Dallas The oldest gorilla in captivity, a 55-year-old female named Jenny, has died at the Dallas Zoo - her home for more than half a century, a spokesman said Friday.
Zoo officials decided to euthanize Jenny on Thursday night because of an inoperable tumor in her stomach. Jenny had stopped eating and drinking recently, and tests showed she was unlikely to recover, zoo spokesman Sean Greene said.
The International Species Information System, which maintains records on animals at 700 institutions around the world, confirmed earlier this year that Jenny was the oldest gorilla in its database.
The zoo conducted a birthday bash in May to celebrate Jenny's longevity, complete with a cake made of a frozen fruit treats for the guest of honor.
Jenny was said to have a sweet disposition and enjoyed being around people. She was often seen napping below a fig tree in her habitat.
"We had a tough time saying goodbye," said Todd Bowsher, curator of the zoo's mammals in the Wilds of Africa exhibit.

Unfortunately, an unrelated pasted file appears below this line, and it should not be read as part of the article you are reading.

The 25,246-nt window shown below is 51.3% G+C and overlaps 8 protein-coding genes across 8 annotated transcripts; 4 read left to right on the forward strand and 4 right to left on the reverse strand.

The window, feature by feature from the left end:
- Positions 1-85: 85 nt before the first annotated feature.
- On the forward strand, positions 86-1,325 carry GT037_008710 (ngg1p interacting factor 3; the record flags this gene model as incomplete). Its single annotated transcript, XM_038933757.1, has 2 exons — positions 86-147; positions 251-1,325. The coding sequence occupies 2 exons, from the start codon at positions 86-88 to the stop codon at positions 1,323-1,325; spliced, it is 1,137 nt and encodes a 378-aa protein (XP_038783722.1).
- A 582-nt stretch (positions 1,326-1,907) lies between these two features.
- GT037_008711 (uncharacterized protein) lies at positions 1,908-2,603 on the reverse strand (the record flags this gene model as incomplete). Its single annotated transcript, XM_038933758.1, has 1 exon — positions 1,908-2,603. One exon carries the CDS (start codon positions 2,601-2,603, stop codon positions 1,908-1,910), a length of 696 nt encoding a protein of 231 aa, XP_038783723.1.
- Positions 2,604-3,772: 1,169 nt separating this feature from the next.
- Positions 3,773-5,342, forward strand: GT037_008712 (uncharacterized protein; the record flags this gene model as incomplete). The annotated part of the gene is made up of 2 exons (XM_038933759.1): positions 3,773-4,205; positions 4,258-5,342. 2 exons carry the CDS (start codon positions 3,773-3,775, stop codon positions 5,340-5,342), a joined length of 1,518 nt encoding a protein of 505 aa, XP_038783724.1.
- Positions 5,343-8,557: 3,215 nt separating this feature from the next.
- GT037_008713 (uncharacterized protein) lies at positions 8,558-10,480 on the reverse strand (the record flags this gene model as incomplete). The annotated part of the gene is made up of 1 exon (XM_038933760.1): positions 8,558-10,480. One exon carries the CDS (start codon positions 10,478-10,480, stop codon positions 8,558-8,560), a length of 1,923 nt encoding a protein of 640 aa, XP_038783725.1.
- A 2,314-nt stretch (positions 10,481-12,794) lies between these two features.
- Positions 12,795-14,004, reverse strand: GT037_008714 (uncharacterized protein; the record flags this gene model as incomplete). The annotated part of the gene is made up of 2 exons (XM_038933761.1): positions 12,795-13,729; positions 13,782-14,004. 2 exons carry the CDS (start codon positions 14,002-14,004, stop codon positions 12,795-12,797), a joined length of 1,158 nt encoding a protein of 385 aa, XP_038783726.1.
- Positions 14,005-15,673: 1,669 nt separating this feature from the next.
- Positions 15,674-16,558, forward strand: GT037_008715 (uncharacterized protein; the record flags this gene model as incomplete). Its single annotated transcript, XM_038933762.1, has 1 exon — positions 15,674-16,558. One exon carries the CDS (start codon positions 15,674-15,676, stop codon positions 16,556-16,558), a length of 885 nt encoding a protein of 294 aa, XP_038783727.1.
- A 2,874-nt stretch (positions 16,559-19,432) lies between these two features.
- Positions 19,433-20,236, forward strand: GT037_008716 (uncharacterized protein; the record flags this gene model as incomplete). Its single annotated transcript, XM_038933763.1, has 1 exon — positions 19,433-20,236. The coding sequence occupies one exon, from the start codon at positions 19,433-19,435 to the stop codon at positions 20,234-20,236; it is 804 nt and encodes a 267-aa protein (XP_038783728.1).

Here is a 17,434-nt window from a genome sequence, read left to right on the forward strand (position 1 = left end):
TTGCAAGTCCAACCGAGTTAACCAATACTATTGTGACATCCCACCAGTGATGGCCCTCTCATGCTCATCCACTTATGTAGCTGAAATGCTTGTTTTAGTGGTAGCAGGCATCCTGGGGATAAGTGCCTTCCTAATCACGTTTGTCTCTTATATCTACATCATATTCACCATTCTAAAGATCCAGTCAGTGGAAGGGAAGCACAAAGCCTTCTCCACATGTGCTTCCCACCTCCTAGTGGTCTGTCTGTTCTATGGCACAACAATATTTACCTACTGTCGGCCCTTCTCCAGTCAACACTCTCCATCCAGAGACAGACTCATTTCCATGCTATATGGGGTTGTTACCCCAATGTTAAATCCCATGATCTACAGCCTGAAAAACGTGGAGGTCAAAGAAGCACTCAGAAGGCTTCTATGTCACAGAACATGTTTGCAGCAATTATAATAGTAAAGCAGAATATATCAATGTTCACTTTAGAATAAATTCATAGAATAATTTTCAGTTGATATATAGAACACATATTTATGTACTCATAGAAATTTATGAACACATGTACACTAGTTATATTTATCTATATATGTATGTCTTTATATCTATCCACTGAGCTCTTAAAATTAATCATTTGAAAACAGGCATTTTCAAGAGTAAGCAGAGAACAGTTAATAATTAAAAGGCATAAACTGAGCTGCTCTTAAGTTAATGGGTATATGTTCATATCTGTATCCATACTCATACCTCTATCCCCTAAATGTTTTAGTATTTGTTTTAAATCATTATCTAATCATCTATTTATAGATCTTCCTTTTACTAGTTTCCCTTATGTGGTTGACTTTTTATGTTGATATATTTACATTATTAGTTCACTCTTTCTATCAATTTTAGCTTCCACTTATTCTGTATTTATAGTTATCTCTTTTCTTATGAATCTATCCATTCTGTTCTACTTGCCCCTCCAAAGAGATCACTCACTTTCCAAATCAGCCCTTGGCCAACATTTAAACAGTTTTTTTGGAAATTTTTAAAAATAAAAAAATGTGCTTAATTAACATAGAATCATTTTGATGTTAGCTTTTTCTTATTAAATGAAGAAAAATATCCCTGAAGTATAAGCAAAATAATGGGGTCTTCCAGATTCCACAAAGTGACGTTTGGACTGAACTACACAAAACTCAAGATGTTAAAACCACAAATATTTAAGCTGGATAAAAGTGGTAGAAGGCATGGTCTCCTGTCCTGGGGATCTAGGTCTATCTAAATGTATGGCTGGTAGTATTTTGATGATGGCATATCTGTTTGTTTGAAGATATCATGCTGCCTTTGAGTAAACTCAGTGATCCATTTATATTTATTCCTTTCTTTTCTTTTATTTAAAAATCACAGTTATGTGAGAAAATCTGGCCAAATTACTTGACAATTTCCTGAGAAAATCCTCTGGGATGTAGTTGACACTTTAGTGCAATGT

"It's very sad that she's passed on, but what a great life she's had," said Kristen Lukas, curator of conservation and science at Cleveland Metroparks Zoo in Ohio and the gorilla species survival plan coordinator for the Association of Zoos and Aquariums.
Jenny, a Western lowland gorilla, was born in the wild and was acquired by the zoo in 1957.
She gave birth in 1965 to a female named Vicki, and officials aren't sure why she didn't conceive again. Vicki was sent to a Canadian zoo at age 5.
At the time of Jenny's death, she was one of five gorillas at the Dallas Zoo.
Gorillas in the wild normally live to age 30 or 35, but they can survive years longer in a zoo, with veterinary care and protection from predators. Still, of the roughly 360 gorillas in North American zoos, only four were over 50 as of this spring.
According to the International Species Information System, the oldest living gorilla is now Colo, a 51-year-old female at the Columbus Zoo who was the first gorilla born in captivity.